Preface

 

Sir Graham Latimer, Chairman, New Zealand Maori Council

 

In 1840 our founding ancestors committed themselves to building a place where Maori and Pakeha would look to each other with aroha, mana and manaaki.  On Waitangi day this year I together with Sir John Turei and Justice Edward Durie, set as a challenge for us all: Rua Rautau.

As we approach 2040 and the bi-centenary of the signing of the Treaty, we have the opportunity to strengthen and rebuild harmonious relations between Maori and Pakeha. Rua Rautau calls on all communities and organisations, Maori and Pakeha, to consider how future community relations should develop and how different views might be reconciled.  Rua Rautau is a long term strategy. It will require us to take stock every five years to determine how we are progressing towards our goals.

This volume, Indigenous Peoples and Justice Tangata Whenua I Roto I Te Tika, is the first in a series under a similar kaupapa, Ngai Tatou 2020 (All of Us Together). It will be work like this that will help complete the aims and goals of our challenge - Rua Rautau.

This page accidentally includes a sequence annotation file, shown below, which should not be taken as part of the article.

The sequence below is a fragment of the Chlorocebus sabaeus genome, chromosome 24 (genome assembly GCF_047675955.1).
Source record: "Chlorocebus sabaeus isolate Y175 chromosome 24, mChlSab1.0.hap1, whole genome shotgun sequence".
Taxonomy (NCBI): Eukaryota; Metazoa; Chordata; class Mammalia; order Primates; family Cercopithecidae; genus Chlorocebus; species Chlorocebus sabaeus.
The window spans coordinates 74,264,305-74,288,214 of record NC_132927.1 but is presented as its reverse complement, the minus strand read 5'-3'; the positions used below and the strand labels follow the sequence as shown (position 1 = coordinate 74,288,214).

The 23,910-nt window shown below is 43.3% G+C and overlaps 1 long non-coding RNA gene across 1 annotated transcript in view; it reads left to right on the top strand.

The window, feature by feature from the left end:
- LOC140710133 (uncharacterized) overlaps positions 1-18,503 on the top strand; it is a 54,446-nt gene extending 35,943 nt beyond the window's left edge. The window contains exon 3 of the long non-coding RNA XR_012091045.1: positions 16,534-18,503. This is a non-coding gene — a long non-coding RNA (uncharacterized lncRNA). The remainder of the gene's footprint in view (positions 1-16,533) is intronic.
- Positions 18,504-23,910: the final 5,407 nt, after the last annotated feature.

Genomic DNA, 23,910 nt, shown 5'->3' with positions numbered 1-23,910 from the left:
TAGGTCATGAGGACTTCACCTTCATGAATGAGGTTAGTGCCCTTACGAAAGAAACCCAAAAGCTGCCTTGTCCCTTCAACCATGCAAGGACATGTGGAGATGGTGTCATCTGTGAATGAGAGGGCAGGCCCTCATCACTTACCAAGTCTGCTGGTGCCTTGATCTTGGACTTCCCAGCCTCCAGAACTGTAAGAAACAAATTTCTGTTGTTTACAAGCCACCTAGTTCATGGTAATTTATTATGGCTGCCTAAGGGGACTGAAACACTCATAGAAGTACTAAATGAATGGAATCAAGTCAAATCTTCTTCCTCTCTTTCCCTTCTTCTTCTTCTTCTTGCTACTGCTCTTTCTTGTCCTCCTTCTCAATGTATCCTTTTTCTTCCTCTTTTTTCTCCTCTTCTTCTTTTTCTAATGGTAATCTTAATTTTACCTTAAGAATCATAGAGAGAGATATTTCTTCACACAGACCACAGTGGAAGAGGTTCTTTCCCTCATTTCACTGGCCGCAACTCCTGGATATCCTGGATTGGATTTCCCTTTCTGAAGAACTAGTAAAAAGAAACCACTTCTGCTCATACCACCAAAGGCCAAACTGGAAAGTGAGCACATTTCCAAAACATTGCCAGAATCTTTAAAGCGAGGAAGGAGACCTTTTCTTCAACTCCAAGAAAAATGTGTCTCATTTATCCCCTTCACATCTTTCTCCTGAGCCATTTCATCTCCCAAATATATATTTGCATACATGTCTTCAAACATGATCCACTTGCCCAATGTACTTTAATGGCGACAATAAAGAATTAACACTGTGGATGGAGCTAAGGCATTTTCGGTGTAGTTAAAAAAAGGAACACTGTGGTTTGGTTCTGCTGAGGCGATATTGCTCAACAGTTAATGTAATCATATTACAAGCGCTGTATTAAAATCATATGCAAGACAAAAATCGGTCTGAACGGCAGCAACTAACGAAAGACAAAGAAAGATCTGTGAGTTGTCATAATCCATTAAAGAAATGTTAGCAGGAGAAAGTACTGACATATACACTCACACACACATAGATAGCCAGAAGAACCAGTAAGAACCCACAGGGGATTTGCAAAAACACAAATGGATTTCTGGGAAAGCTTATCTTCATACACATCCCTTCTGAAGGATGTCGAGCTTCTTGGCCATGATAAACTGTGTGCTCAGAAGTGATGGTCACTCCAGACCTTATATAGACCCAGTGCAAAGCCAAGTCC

Many Maori still see the present system as alien, imposed by the dominant society, and deeply insensitive to their traditions and values. Maori account for approximately 15 percent of the population of New Zealand, yet more than half of the prison population is Maori.

These facts speak to the need for fundamental change in a system that is clearly inappropriate when it comes to serving Maori.

The F.I.R.S.T. Foundation, in assembling together academics, practitioners, politicians and community leaders with knowledge and expertise on the selected themes, asked them to produce papers on a series of questions that participants were asked to consider. In the course of presentations and the resultant discussions, participants had ample opportunity to put forward their views and recommendations as they related to the questions.

This report of the proceedings is intended to stimulate further dialogue and positive changes in policy.

I leave you with two thoughts, implementation requires so much more concentration and effort than recommendations and nearly everything that has worked for Maori in the past, seems to have come from a Maori base.